This Month Only! >> $20 off and a FREE SHRM tote with your membership and code TOTE2018!
Sign up for free email newsletters and get more SHRM content delivered to your inbox.
Is your employee handbook keeping up with the changing world of work? With SHRM's Employee Handbook Builder get peace of mind that your handbook is up-to-date.
Build competencies, establish credibility and advance your career—while earning PDCs—at SHRM Seminars in 12 cities across the U.S. this spring.
#SHRM18 will expand your perspective – on your organization, on your career, and on the way you approach HR. Join us in Chicago June 17-20, 2018
Members may download one copy of our sample forms and templates for your personal use within your organization. Please note that all such forms and policies should be reviewed by your legal counsel for compliance with applicable law, and should be modified to suit your organization’s culture, industry, and practices. Neither members nor non-members may reproduce such samples in any other way (e.g., to republish in a book or use for a commercial purpose) without SHRM’s permission. To request permission for specific items, click on the “reuse permissions” button on the page where you find the item.
NEW YORK—Corporate governance and executive compensation are all the buzz these days, as corporations are increasingly being pressed to make sure that they are in compliance and meeting shareholder expectations.
But when it comes to handling executive compensation issues and making sure your compensation committee runs effectively, it’s important to have a clearly defined framework for meetings, objectives and a “cadence” for the process, one expert said recently.
“Our framework keeps us from getting frantic with all the whitewater coming about executive compensation,” said Jerry Warren, senior vice president of compensation for McKesson Corp., to attendees Dec. 8, 2009, during a senior HR executive conference presented by The Conference Board.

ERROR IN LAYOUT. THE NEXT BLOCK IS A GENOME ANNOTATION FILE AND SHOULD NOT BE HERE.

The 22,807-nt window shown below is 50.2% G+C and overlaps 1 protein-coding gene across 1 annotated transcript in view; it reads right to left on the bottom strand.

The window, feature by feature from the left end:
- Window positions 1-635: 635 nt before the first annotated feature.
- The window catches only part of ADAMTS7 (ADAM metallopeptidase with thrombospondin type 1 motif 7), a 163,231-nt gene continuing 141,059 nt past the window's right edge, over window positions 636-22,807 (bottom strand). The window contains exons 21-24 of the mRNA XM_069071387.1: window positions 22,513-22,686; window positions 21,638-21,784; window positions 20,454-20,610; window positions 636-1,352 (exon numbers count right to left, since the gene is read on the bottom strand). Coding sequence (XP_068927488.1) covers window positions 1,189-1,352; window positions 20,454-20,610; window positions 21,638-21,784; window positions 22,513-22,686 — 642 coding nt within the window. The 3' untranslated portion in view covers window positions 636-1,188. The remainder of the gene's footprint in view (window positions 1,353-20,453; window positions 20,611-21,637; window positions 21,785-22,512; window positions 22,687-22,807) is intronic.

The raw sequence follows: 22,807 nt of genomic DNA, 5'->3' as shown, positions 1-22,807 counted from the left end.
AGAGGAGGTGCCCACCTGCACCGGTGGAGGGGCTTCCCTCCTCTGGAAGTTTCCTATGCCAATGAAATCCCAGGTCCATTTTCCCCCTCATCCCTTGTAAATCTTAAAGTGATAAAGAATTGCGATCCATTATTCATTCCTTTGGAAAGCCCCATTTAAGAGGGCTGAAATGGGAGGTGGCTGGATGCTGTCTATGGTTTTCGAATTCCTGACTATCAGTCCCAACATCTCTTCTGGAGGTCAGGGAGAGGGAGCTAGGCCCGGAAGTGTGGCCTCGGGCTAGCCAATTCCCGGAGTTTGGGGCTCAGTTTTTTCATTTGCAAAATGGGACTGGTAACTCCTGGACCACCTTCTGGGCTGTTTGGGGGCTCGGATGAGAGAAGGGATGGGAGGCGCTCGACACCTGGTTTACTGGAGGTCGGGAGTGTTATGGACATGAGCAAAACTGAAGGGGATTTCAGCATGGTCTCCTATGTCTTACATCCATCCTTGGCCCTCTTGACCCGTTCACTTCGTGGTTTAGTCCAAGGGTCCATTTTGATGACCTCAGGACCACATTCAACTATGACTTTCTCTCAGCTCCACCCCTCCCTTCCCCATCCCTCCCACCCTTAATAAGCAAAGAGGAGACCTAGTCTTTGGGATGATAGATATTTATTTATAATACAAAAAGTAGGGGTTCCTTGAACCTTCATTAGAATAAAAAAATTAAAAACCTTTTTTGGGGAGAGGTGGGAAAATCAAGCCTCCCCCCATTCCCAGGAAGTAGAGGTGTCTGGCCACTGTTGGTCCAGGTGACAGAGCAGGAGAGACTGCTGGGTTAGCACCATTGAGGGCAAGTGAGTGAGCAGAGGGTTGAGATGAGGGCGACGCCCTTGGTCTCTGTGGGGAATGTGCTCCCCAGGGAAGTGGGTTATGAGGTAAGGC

During the session, Warren provided an overview of how the compensation committee for his San Francisco-based health care services and information technology company works.
It typically meets five times annually (January, April, May, July and October), and each meeting has a main theme “so that expectations and the cadence are clear and well-established,” Warren said. “We try to look through the lens of the user, since all of these people are on other boards.”
Warren said the following are some ingredients for an effective committee relationship:
While Warren admitted that the dialogue is often direct and honest, he added that “it is not contentious, which I appreciate.”
Pamela Babcock is a freelance writer based in the New York City area.
Fortune 500 Executive Comp Peer Groups: How Large?, SHRM Online Compensation Discipline, October 2009
Keeping Compensation Committees on an Even Keel, SHRM Online Compensation Discipline, April 2009
Compensation Committees Adjusting CEO Pay Programs, SHRM Online Compensation Discipline, December 2008
Comp Consultant Relations: Advice for Compensation Committees, SHRM Online Compensation Discipline, December 2005
Piecing Together Executive Compensation: What Compensation Committees Do,
HR Magazine, May 2002
You have successfully saved this page as a bookmark.
Please confirm that you want to proceed with deleting bookmark.
You have successfully removed bookmark.
Please log in as a SHRM member before saving bookmarks.
Please sign in as a SHRM member before saving bookmarks.
Please purchase a SHRM membership before saving bookmarks.
An error has occurred
Recommended for you
SHRM Member Discounts Program
SHRM’s HR Vendor Directory contains over 10,000 companies